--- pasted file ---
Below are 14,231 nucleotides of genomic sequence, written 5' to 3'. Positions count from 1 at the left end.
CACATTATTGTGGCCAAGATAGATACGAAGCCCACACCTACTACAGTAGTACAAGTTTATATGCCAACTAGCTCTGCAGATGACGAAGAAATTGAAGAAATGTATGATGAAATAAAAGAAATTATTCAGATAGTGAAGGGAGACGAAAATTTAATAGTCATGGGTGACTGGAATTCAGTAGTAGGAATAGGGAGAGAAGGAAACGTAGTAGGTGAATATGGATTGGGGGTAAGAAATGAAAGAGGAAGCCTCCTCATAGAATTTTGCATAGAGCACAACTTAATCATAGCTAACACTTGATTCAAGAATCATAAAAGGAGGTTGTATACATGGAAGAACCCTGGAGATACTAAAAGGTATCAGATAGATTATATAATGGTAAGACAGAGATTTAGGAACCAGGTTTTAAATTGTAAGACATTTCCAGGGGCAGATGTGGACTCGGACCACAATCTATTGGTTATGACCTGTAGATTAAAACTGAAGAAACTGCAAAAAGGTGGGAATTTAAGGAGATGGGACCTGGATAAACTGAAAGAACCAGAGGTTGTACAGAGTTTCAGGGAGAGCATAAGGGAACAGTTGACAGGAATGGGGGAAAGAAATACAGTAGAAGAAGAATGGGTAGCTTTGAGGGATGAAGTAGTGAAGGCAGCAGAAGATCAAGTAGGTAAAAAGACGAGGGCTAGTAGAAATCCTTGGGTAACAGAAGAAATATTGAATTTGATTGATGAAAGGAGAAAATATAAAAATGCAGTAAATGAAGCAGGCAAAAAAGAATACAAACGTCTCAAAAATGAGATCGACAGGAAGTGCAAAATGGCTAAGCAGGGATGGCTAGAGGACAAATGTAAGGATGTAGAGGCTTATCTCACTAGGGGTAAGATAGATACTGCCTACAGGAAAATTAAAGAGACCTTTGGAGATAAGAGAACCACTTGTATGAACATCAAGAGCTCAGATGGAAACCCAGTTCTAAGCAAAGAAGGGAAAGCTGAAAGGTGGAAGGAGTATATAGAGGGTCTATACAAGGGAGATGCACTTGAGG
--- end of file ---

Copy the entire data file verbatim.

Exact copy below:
Below are 14,231 nucleotides of genomic sequence, written 5' to 3'. Positions count from 1 at the left end.
CACATTATTGTGGCCAAGATAGATACGAAGCCCACACCTACTACAGTAGTACAAGTTTATATGCCAACTAGCTCTGCAGATGACGAAGAAATTGAAGAAATGTATGATGAAATAAAAGAAATTATTCAGATAGTGAAGGGAGACGAAAATTTAATAGTCATGGGTGACTGGAATTCAGTAGTAGGAATAGGGAGAGAAGGAAACGTAGTAGGTGAATATGGATTGGGGGTAAGAAATGAAAGAGGAAGCCTCCTCATAGAATTTTGCATAGAGCACAACTTAATCATAGCTAACACTTGATTCAAGAATCATAAAAGGAGGTTGTATACATGGAAGAACCCTGGAGATACTAAAAGGTATCAGATAGATTATATAATGGTAAGACAGAGATTTAGGAACCAGGTTTTAAATTGTAAGACATTTCCAGGGGCAGATGTGGACTCGGACCACAATCTATTGGTTATGACCTGTAGATTAAAACTGAAGAAACTGCAAAAAGGTGGGAATTTAAGGAGATGGGACCTGGATAAACTGAAAGAACCAGAGGTTGTACAGAGTTTCAGGGAGAGCATAAGGGAACAGTTGACAGGAATGGGGGAAAGAAATACAGTAGAAGAAGAATGGGTAGCTTTGAGGGATGAAGTAGTGAAGGCAGCAGAAGATCAAGTAGGTAAAAAGACGAGGGCTAGTAGAAATCCTTGGGTAACAGAAGAAATATTGAATTTGATTGATGAAAGGAGAAAATATAAAAATGCAGTAAATGAAGCAGGCAAAAAAGAATACAAACGTCTCAAAAATGAGATCGACAGGAAGTGCAAAATGGCTAAGCAGGGATGGCTAGAGGACAAATGTAAGGATGTAGAGGCTTATCTCACTAGGGGTAAGATAGATACTGCCTACAGGAAAATTAAAGAGACCTTTGGAGATAAGAGAACCACTTGTATGAACATCAAGAGCTCAGATGGAAACCCAGTTCTAAGCAAAGAAGGGAAAGCTGAAAGGTGGAAGGAGTATATAGAGGGTCTATACAAGGGAGATGCACTTGAGG